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I have set cache headers to be far in future (1 year from now) and have disabled the ETags as advised by the YSlow (http://developer.yahoo.com/performance/rules.html#etags) but Google pagespeed seems to require ETag (or last-modified) even after the cached headers are set.

"It is important to specify one of Expires or Cache-Control max-age, and one of Last-Modified or ETag, for all cacheable resources."

The two rules seems to be conflicting each other.

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2 Answers 2

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YSlow does not advise to remove ETags in general but for some environments. When not using ETags then you should use Last-Modified instead.

ETag and Last-Modified are for conditional GET-Requests when re-requesting an already cached and maybe expired resource.

Cache-Control max-age is for defining how long a cached item is valid for sure without asking again. (When expired by this rule then the browser will make a conditional GET ...)

So in your case:

  • Browser is caching the resource for one year. Within that year no request for this resource is done at all. It's directly served from local cache. (uses Cache-Control header settings.)
  • Browser does conditional Request after one year expired to check if something changed. The server responds with HTTP 304 and empty body when nothing changed. The browser continues to use its cached item in that case without the need of retransmission. (uses ETag and/or Last-Modified header settings)

(The browser may or may not respect your data. For example it is possible that a browser will do a conditional request even when one year has not been expired yet.)

For highly optimized sites the Cache-Control is far more important, because you set it faaaar future expire headers and simply change the URL for the resource in case it changed. While this prevents the use of conditional Requests it gives you the ability to be extremly aggressive when defining the expires header while being able to serve new versions of the resource immediatly to everybody at the same time. This is because of the new URL it seems to be a new resource in browser's view.

For Java there exists a framework called jawr which makes use of these and other concepts without having negative impact to your site development.

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Good answer but what is more important here. Adding a few bytes in the response header for every request to avoid a full content download after 1 year? Chances are that the most users have cleared their cache at least once in a year. Even there is a better chance that the site does not use the same resources that it used one year ago. –  Rajiv Jul 5 '12 at 5:38
Per client view: Well, you've these extra bytes for only one response for a resource that will be cached then. When the browser's cache expired or it likes to refresh its cache earlier it can be done with a conditional request then. It depends on the resource but it is very likely that the additional header fields from one response and one conditional request is smaller than the cached resource. And then you won with setting either ETag or Last-Modified. I agree that it can make sense to discard these for VEEERY small resources that are smaller than these two header fields. –  Fabian Barney Jul 9 '12 at 16:23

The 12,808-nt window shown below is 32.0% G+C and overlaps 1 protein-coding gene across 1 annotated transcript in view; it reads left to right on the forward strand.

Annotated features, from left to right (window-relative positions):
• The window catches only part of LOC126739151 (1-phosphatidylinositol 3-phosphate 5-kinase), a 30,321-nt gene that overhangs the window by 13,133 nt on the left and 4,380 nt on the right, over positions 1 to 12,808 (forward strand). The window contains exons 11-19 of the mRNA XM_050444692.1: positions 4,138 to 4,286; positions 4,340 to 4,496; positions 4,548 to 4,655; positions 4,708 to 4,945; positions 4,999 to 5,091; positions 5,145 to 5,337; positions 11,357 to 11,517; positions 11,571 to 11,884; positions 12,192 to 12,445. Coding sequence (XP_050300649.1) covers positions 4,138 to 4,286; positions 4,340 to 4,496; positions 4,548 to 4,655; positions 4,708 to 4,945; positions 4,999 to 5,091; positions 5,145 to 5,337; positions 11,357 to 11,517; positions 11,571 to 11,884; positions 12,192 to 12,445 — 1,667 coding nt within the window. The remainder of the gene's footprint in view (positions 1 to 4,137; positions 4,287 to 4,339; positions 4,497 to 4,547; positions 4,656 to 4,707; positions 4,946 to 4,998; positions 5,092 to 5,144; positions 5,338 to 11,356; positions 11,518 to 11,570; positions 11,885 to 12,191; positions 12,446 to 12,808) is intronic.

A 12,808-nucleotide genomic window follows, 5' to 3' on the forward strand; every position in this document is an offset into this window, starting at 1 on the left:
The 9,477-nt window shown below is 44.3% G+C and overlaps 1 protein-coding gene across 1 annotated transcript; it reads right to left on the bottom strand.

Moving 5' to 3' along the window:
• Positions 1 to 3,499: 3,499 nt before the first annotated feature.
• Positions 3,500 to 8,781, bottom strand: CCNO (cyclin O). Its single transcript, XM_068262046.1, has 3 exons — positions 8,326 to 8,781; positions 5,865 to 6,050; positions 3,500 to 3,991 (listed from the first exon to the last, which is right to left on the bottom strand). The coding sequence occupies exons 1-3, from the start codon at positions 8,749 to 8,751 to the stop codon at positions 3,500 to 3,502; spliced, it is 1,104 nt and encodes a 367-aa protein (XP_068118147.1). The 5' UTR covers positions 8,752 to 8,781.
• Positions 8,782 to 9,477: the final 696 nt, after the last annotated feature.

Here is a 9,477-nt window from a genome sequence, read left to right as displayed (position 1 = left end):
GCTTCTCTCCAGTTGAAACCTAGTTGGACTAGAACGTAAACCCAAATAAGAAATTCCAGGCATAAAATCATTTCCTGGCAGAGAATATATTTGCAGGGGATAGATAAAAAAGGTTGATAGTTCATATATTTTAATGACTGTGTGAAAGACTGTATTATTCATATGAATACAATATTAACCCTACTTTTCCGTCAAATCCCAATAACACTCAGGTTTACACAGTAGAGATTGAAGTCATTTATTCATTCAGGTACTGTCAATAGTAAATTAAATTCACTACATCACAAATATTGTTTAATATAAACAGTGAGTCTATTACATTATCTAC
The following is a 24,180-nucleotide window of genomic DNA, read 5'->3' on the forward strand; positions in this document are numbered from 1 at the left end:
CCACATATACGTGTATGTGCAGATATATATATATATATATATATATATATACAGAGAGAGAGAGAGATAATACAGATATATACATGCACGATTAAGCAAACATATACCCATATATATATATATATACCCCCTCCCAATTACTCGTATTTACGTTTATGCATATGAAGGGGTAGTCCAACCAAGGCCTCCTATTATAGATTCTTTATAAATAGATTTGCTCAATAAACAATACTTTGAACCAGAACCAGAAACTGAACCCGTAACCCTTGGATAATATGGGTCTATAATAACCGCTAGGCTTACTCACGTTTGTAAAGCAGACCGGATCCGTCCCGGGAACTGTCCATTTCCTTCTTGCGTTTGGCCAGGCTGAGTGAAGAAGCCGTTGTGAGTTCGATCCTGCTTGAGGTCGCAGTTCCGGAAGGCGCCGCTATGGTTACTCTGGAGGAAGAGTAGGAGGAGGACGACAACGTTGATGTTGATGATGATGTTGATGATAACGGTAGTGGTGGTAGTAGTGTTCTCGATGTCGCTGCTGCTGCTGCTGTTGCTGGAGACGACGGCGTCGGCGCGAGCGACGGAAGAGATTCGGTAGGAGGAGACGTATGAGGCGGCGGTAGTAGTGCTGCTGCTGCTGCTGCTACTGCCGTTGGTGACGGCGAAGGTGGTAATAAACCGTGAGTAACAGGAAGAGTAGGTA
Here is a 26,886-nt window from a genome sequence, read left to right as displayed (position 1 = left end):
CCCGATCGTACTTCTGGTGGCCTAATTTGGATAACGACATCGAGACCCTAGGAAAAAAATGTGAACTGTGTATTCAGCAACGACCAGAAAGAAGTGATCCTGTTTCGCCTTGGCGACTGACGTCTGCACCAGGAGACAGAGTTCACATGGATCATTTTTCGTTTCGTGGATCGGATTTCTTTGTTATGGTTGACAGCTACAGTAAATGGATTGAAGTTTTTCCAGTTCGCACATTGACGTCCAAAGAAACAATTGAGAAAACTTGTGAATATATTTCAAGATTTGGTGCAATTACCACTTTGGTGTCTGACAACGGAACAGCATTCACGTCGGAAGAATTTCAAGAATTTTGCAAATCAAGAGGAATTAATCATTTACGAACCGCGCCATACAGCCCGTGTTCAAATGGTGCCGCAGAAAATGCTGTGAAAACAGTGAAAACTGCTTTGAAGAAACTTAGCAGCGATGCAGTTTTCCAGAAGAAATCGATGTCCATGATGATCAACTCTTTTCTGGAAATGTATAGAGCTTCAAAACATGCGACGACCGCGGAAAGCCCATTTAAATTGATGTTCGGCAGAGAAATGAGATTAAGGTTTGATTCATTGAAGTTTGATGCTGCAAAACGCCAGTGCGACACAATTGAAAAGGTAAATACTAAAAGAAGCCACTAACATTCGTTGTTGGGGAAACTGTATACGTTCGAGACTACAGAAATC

When there is a good chance that the site changed the resource within the Cache-Control max-age time then it was not configured properly. The Cache-Control max-age says how long a cached resource is valid for sure. –  Fabian Barney Jul 9 '12 at 16:23

ETag and Cache-Control headers are not exclusive. The reason the page you linked to recommends to remove ETags is to reduce the size of the HTTP headers.. which will at best save you a few bytes. Here's a use case where and why is still makes sense to have both:

  • You provide application.js with one week expiry date, and an etag fingerprint
  • Week passes, user comes back to your site: the file has expired, and the browser dispatches a conditional request, if the file has not been modified, the browser can decide to skip requesting the file entirely. (Last-Modified works too)

If you don't provide an ETag or Last-Modified, the browser has to request and download the entire file.

Good related resource: https://developers.google.com/speed/articles/caching

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The main reason mentioned on the linked site to not use ETag is its default configuration on Apache and IIS servers and issues with that default configuration in a multi-server environment. So you have to configure ETag properly on your own here or completly remove it. The smaller header size is more a side-effect but should not the reason for removing ETags. –  Fabian Barney Jul 1 '12 at 8:47

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